The Guardian and BBC have both linked recent editorial mistakes to journalists working from home during the Covid-19 crisis.
Elisabeth Ribbans, global readers’ editor for the Guardian and Observer, said the switch to remote working has meant the loss of the “opportunity for a quick huddle” in the newsroom, which can often prevent errors.
Ribbans said it was a production journalist working alone at home who made the error that saw the Guardian website use a photo of the rapper Kano (pictured, left) instead of grime artist Wiley (right) on a column by Owen Jones about racism in news media and on social media, and that this could have been prevented in normal circumstances.
She said that the article, including headline, photo and caption, was signed off by an editor at about 6.30pm the evening before publication but that it was subsequently decided that a photo of Wiley would be a better fit than the image that had already been agreed.
A production journalist was tasked with searching for an image of Wiley in the Guardian’s picture library and found the photo of Kano among the top eight results, having been accurately captioned by PA to reference a collaboration by the pair.
Ribbans told readers: “The misty stage setting looked of a piece with the concert photo of Wiley that sat alongside, creating an illusion of similarity that had already caught out two media organisations and prompted PA, alerted by Kano’s team, to issue a warning email to clients, which, due to technical error, was not sent to the Guardian.
“Careful reading of the agency description, displayed when a photo is selected, would have set a misapprehending journalist straight. Individuals working on opinion and news pieces possess sound knowledge of core current affairs but are not specialist in every topic – social, political, scientific or cultural – that crosses their desk. The abiding instinct to doubt and check is therefore vital.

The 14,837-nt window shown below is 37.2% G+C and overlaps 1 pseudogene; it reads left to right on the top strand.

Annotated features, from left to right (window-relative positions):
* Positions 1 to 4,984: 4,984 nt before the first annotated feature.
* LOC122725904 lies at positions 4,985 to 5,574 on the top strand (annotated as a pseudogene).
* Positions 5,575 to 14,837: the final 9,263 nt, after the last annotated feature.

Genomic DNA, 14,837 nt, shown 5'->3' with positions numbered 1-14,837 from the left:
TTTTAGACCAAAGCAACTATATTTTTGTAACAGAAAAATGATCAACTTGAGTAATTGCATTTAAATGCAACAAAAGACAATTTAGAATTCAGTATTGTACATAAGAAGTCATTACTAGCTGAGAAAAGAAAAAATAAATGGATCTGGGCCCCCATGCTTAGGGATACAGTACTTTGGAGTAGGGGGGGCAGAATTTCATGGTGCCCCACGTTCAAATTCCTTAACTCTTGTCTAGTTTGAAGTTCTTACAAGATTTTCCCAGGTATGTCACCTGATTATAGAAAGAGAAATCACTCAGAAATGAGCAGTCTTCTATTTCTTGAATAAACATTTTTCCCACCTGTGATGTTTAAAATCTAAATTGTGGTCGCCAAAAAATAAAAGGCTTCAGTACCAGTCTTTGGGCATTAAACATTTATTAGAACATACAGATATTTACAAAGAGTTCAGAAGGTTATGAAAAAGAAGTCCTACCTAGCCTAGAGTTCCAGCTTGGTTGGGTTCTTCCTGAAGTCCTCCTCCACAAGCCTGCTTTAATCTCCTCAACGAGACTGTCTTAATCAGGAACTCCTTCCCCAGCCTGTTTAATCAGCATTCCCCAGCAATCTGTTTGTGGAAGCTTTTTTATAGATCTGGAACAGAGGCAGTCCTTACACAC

“So is an extra pair of eyes. In this case the production journalist was now working alone from home, swapping out the photo as a last task before finishing for the day. The story was scheduled to publish next morning. No one saw the page again until readers did.”
Ribbans said the opinion desk has now updated its procedures so editors must now recheck pieces when pictures have been changed, and that other departments should follow suit if they do not do this already.
The picture desk has also produced “sensible extra layers of verification,” she said, also noting that greater diversity in the newsroom among teams handling photos would “broaden subject reference points”.
“Extra checks will add time but are all the more important in a home-working environment, where the opportunity for a quick huddle that might prevent such errors has been lost,” she said.
“Speed may still be unavoidable when breaking news and hard deadlines meet, but otherwise it is worth remembering that there is less shame in slowing down than in stumbling.”
The issue of remote working also came up as Ofcom upheld a complaint against the BBC’s Reporting Scotland evening news programme, which used a photo of a man who was alive in a montage showing people who had died with Covid-19 in care homes.
The images were accompanied by commentary from a reporter saying “each one of these faces is a life lost to Covid-19 in Scotland” and the man, Rhys McCole, complained the programme had treated him unfairly by reporting that he was dead.
The BBC put the error down to “genuine human error made under unusual broadcasting conditions where many members of staff were working remotely, and in which usual working practices had been changed and adapted”.
It said McCole had sent a photo of himself and his former teacher, who had died, for use in a BBC News website story and a graphic designer had cropped it to focus on the wrong man.
The error was spotted by a producer, who asked the graphic designer to recrop the image before the montage’s first airing on 22 April. But the original version had not been deleted and it was subsequently reused by a different producer on 6 May.
Upholding McCole’s complaint of unjust or unfair treatment under the Broadcasting Code, Ofcom said: “We took into account the broadcaster’s response that the photograph had been included as a result of human error, but we considered that the use of Mr McCole’s photograph in a montage of other photographs of people who had died from the coronavirus clearly gave the impression to viewers, which included Mr McCole’s friends and family, that he had died, when he had not.
“For this reason, therefore, we considered that the broadcaster had not taken reasonable care to ensure that material facts were not presented, disregarded or omitted in a way that was unfair to Mr McCole in the programme.”
Newsrooms remain largely empty almost five months after the Covid-19 crisis hit the UK and social distancing became paramount, with many now eyeing up permanent changes to their working practices.
Pictures: Victoria Jones/PA Wire and Matt Crossick/PA Wire